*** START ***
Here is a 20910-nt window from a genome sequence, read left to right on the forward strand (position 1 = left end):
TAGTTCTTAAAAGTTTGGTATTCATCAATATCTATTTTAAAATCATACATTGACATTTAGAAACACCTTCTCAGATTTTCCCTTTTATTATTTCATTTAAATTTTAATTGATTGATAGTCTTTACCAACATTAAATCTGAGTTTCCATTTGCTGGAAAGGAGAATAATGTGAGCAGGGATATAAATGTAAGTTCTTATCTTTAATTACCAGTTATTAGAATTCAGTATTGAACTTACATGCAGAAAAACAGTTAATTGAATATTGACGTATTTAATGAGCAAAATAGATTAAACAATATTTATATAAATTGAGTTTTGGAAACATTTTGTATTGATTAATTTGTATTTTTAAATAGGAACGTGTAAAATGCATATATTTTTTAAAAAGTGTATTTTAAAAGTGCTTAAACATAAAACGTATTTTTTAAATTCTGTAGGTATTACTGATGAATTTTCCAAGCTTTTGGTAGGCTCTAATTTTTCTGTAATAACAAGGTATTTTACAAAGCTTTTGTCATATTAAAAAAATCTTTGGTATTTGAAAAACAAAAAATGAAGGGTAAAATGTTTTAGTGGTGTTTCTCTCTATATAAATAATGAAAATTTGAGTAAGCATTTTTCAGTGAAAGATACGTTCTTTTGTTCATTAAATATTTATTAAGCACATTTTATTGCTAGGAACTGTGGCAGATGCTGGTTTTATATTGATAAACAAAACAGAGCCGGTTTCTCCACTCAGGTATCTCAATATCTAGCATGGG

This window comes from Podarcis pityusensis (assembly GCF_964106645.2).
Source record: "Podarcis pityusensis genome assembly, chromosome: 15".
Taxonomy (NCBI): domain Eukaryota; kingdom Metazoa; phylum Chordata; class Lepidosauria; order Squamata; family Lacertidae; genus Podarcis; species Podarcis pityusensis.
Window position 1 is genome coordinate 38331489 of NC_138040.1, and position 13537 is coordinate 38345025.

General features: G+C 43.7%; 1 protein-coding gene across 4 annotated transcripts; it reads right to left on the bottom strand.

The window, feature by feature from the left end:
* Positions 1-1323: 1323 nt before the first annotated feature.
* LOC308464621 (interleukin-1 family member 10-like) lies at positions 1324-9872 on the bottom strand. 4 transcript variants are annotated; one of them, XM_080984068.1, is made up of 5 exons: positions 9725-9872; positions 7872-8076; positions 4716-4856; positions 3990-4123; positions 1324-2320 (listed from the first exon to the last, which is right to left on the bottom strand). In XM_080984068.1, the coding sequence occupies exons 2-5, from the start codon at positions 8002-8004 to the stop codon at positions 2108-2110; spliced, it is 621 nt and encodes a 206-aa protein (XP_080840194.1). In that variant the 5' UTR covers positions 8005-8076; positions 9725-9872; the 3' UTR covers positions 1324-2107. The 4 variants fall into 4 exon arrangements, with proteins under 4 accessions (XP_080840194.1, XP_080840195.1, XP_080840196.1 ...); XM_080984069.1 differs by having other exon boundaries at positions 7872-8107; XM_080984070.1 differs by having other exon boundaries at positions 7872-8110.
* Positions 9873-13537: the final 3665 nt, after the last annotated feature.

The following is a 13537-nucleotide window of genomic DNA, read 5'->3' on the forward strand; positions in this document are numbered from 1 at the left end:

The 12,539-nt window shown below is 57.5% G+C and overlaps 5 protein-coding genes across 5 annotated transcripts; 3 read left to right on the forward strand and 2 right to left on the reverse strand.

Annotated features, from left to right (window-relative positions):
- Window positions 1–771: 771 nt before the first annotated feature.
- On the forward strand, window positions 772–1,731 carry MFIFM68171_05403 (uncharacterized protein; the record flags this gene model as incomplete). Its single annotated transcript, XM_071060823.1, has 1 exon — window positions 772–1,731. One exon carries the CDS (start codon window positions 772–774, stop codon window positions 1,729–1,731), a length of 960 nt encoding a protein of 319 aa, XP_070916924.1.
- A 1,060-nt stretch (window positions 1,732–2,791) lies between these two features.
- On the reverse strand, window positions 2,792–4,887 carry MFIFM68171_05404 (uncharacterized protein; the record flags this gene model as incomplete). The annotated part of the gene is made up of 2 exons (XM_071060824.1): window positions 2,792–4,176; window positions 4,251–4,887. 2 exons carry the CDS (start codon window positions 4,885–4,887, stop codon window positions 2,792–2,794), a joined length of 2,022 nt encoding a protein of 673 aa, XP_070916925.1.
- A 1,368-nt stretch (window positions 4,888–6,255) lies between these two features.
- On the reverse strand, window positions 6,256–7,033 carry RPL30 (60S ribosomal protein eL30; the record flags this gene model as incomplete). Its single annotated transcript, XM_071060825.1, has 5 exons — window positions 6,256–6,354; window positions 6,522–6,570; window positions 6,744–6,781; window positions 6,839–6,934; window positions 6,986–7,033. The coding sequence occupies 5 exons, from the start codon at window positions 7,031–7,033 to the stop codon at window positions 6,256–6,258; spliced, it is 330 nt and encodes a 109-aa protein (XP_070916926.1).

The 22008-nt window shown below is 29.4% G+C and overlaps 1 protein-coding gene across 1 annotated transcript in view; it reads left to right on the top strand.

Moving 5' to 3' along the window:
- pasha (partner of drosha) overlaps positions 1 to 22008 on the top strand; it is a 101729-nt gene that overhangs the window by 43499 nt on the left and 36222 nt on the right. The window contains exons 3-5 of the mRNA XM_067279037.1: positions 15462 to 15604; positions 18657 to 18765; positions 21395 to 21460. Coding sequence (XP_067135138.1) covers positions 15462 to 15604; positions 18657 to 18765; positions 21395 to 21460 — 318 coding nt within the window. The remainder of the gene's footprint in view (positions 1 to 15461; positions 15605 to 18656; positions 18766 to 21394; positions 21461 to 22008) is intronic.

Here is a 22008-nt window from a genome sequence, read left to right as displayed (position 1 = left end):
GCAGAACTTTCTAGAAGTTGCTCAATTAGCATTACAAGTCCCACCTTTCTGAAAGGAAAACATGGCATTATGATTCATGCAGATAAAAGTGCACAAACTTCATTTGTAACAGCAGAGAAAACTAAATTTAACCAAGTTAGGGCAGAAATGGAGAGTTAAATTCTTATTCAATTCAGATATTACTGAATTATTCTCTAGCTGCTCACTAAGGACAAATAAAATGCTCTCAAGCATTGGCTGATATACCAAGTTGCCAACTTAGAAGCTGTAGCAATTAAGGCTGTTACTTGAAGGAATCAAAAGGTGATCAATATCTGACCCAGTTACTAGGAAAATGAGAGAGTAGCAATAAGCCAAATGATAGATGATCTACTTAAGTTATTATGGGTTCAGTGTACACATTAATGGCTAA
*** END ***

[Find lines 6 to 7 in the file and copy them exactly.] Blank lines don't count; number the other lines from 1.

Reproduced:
Window position 1 is genome coordinate 38331489 of NC_138040.1, and position 13537 is coordinate 38345025.

General features: G+C 43.7%; 1 protein-coding gene across 4 annotated transcripts; it reads right to left on the bottom strand.